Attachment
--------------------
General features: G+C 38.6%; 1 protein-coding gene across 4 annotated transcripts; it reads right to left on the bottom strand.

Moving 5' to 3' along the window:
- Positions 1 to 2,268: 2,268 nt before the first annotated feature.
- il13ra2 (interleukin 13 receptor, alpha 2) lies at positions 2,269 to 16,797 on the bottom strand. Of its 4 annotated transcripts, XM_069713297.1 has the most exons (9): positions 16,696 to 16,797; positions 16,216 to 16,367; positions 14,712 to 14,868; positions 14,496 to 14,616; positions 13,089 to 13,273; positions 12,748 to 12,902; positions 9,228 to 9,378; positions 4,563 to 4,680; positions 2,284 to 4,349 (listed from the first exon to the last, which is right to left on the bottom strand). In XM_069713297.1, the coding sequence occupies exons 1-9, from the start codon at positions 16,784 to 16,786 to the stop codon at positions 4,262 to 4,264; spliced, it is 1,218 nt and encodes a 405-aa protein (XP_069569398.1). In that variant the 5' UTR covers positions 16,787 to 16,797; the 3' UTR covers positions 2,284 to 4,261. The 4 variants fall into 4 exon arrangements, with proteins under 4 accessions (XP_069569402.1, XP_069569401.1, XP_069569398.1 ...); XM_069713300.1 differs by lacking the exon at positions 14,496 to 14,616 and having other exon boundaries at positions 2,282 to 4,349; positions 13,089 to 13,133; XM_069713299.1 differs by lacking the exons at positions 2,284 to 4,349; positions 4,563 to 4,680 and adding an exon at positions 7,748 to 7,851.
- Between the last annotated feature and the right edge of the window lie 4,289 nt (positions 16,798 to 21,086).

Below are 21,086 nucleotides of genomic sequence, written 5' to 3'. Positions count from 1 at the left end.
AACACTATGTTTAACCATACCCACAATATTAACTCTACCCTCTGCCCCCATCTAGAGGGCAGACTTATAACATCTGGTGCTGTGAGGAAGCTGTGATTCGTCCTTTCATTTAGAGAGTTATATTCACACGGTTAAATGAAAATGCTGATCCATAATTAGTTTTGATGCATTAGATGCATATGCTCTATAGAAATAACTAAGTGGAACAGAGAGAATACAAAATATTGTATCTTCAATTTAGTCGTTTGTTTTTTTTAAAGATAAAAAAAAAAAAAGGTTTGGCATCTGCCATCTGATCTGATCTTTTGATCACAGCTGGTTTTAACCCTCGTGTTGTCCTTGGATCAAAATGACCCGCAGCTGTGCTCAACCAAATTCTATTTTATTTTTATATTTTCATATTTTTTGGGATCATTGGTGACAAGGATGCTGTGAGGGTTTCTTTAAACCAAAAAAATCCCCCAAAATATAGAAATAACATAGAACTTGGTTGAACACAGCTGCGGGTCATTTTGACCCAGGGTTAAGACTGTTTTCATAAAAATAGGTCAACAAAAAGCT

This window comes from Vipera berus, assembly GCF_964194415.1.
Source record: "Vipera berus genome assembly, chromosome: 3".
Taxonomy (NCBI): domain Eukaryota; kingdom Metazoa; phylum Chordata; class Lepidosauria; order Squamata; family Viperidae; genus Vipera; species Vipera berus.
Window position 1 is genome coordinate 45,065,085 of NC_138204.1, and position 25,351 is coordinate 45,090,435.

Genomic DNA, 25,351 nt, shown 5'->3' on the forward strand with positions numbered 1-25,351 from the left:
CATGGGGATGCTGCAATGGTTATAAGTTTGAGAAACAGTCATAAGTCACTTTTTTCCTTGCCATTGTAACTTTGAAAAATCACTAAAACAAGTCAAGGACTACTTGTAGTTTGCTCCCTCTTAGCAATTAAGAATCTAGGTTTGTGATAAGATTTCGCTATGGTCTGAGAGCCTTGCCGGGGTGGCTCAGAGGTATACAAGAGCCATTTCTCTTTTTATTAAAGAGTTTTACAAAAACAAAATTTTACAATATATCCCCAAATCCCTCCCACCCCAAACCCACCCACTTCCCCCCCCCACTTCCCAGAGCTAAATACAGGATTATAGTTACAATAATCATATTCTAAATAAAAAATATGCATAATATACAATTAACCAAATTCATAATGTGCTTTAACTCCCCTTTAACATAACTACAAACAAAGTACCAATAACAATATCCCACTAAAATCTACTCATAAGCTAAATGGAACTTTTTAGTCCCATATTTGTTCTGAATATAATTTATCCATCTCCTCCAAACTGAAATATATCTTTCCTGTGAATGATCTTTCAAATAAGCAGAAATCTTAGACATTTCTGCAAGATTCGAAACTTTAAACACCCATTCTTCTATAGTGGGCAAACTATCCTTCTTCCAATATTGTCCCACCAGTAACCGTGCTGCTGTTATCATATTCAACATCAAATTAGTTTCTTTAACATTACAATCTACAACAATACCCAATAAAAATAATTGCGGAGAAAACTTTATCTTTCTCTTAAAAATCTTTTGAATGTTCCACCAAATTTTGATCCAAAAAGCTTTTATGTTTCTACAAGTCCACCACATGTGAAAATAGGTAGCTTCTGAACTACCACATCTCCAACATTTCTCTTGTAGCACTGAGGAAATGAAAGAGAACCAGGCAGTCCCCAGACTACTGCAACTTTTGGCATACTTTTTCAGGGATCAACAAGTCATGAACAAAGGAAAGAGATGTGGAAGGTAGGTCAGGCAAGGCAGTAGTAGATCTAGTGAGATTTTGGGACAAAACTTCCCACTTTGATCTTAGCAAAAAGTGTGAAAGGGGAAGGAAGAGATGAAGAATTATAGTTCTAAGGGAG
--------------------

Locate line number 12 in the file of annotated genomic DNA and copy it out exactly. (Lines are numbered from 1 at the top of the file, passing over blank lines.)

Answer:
Genomic DNA, 25,351 nt, shown 5'->3' on the forward strand with positions numbered 1-25,351 from the left: